Counties' salaries follow no formula

  • Article by: PAUL LEVY , Star Tribune
  • Updated: December 15, 2008 - 7:28 AM

There's no consistent system for determining top officials' pay from one county to the next in Minnesota. So counties are on their own when they set salaries.

The Anoka County attorney will be paid a higher salary than the Hennepin County attorney next year. Yet Hennepin County commissioners will be paid $60,000 more in salary than Sherburne County commissioners, who meet just 30 miles away.

"If you're looking for a consistent way of setting county officials' salaries, it's not there," said Sherburne County human resources Director Roxanne Chmielewski. "There is no formula."

With unemployment and foreclosures rising and the state looking at a $5.2 billion deficit over the next two-plus years, metro area counties face a new dilemma: Even with caseloads rapidly increasing, how do counties set and justify salaries for their top officials? Many counties in and around the metro area will decide officials' salaries at county board meetings Tuesday.

"I got an e-mail from a constituent who was hopping mad about the raises we gave, basically asking, 'What were you people thinking?'" Anoka County Commissioner Rhonda Sivarajah said after the Anoka County Board voted to give nonunion county employees up to a 4 percent salary increase in 2009.

Sivarajah, one of two commissioners who voted against the increase, said, "It just doesn't feel right when the people we ask to pay our wages are hurting, losing jobs, losing health insurance, losing homes. For government to assume that we can move right along just doesn't seem right to me."

Sherburne County already has set its budget. While the salaries of the county attorney and sheriff will increase 3 percent next year, the commissioners voted to keep their salaries at the 2008 level, $37,653. Sherburne County, unlike many counties that offer higher salaries, also pays its commissioners a $50-a-day per diem.

With a population of 86,308, Sherburne is one of the smaller counties in the metro area. But Elk River is just 30 miles from Minneapolis, where Hennepin County commissioners will receive a 3.4 percent increase in 2009, raising their salaries to $97,080. Across the river, Ramsey County commissioners will make $82,400 in salary next year, with the chairman of the board earning $84,975.

Contrast those commissioners' salaries with these 2008 salaries for other county commissioners: Wright County, $35,636; Stearns County, $35,500; Benton County, $27,823; Chisago County, $27,419 and Isanti County $26,226.

"In Sherburne County, we're going to face some tough budget decisions and some employees will be laid off," Chmielewski said. "The commissioners wanted to set an example, to be leaders."

Noting that county caseloads increase during hard times, Sivarajah suggested that more money targeted for pay increases go to workers in the trenches and that Anoka County officials earning salaries of $80,000 or more not be given raises next year. Though discussed before the board, her suggestion was never formally proposed.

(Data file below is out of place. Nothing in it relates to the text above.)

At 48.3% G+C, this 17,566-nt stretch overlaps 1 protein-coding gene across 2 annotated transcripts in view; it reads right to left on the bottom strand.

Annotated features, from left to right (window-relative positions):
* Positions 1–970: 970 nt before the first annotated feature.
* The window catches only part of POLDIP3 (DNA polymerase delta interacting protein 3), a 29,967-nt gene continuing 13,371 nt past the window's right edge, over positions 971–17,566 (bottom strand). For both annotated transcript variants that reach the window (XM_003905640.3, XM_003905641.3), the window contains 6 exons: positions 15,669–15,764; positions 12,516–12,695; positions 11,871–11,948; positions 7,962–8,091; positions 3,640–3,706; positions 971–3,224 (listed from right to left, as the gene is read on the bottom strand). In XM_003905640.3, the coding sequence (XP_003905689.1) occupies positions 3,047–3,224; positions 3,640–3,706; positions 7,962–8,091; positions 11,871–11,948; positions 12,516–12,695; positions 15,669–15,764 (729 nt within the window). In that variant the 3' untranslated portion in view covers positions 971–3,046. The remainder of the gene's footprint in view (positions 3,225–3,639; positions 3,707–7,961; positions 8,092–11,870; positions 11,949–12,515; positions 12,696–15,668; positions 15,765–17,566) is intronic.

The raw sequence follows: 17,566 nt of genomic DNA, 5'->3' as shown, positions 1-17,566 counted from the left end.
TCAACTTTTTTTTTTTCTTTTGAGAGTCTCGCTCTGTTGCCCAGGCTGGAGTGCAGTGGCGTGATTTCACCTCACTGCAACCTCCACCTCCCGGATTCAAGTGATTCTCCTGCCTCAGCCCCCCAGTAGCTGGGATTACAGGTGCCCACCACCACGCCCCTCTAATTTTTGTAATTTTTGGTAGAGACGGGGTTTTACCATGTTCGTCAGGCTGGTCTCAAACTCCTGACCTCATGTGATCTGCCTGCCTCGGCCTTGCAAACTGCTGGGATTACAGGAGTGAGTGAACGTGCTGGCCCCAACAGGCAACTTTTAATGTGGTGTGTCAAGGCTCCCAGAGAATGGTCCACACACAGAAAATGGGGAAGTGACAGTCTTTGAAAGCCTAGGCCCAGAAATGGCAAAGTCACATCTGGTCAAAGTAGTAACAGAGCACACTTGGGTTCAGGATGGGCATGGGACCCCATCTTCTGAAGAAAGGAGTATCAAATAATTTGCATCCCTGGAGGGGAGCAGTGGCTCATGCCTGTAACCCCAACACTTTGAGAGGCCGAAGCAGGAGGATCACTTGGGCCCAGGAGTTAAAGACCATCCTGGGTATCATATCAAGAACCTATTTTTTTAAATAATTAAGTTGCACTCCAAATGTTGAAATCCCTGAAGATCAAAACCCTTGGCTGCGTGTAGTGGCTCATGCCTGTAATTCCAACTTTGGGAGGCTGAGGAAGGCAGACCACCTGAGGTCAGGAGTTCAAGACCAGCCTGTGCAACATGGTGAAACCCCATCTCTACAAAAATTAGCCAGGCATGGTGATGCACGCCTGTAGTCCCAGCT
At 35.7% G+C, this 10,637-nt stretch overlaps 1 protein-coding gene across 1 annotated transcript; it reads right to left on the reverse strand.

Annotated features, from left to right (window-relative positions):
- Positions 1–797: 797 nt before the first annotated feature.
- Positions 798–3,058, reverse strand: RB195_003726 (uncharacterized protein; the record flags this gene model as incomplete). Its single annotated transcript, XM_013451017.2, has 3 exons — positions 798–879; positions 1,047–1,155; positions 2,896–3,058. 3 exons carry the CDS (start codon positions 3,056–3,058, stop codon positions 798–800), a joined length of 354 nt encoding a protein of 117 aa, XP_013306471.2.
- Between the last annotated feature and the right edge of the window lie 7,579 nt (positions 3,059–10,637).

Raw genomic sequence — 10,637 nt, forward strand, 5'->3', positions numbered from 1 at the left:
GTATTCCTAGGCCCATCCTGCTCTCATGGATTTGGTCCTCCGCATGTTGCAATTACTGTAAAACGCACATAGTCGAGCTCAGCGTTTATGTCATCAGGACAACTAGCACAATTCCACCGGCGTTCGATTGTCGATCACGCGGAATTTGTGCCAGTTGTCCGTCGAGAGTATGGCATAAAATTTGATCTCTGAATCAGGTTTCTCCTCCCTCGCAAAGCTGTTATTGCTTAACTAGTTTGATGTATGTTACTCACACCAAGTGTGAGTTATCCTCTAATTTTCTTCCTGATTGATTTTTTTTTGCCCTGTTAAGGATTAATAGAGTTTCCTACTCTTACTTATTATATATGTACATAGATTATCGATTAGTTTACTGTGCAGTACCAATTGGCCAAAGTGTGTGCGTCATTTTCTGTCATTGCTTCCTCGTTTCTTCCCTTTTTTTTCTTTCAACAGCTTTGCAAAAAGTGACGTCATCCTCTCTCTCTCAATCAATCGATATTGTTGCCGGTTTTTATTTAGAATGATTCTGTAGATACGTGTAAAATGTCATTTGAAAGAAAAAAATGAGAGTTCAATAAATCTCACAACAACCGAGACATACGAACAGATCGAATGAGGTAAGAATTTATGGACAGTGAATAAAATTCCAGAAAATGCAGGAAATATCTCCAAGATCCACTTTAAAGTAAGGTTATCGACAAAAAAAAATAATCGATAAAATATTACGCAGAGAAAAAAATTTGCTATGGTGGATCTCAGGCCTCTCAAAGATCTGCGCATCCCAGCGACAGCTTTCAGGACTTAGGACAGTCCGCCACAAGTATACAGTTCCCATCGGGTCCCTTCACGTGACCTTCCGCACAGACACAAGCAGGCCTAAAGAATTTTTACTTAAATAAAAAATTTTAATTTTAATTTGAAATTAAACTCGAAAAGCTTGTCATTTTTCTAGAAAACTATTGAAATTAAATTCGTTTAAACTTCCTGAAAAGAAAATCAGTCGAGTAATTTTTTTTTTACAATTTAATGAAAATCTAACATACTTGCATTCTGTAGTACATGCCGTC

"When you've done something a certain way for many years, it's very hard to make it different," said Robyn West, the other Anoka County commissioner to vote against the 4 percent wage increases.

Factors in setting salaries

A factor determining the salaries of county attorneys and sheriffs is often longevity in office and the number of raises they've received through the years, Sivarajah said. The Anoka County attorney, Robert M.A. Johnson, will be paid $154,825 next year.

That's $5,353 more than Hennepin County Attorney Mike Freeman's salary next year -- a difference in pay that "Freeman used to point out" when his salary was challenged, Johnson said in jest. But Johnson has been in office 26 years and says he believes he's the longest tenured county attorney in the area.

Another long-tenured county attorney is Dakota County's James Backstrom, who earned $149,342 in 2008 and has been in office since 1987. His 2009 salary may be determined Tuesday.

Freeman -- who took office two years ago, after serving two terms in the '90s -- will receive a salary of $149,472 next year. That's the same amount that will be paid to Hennepin County Sheriff Rich Stanek, who also was elected two years ago.

The next highest paid sheriff in the metro area in 2008 was not in Ramsey County, where Bob Fletcher commanded $131,680, but in Dakota County, where Sheriff Don Gudmundson made $134,408.

Sherburne County Sheriff Bruce Anderson was paid slightly less than Fletcher in 2008, but next year Anderson will be paid $105,030 by the county and an additional $31,190 for managing the federal jail in Elk River -- a total salary of $136,220.

Paul Levy • 612-673-4419

Browse salary data for most of Minnesota's largest government employers at startribune. com/infocenter.

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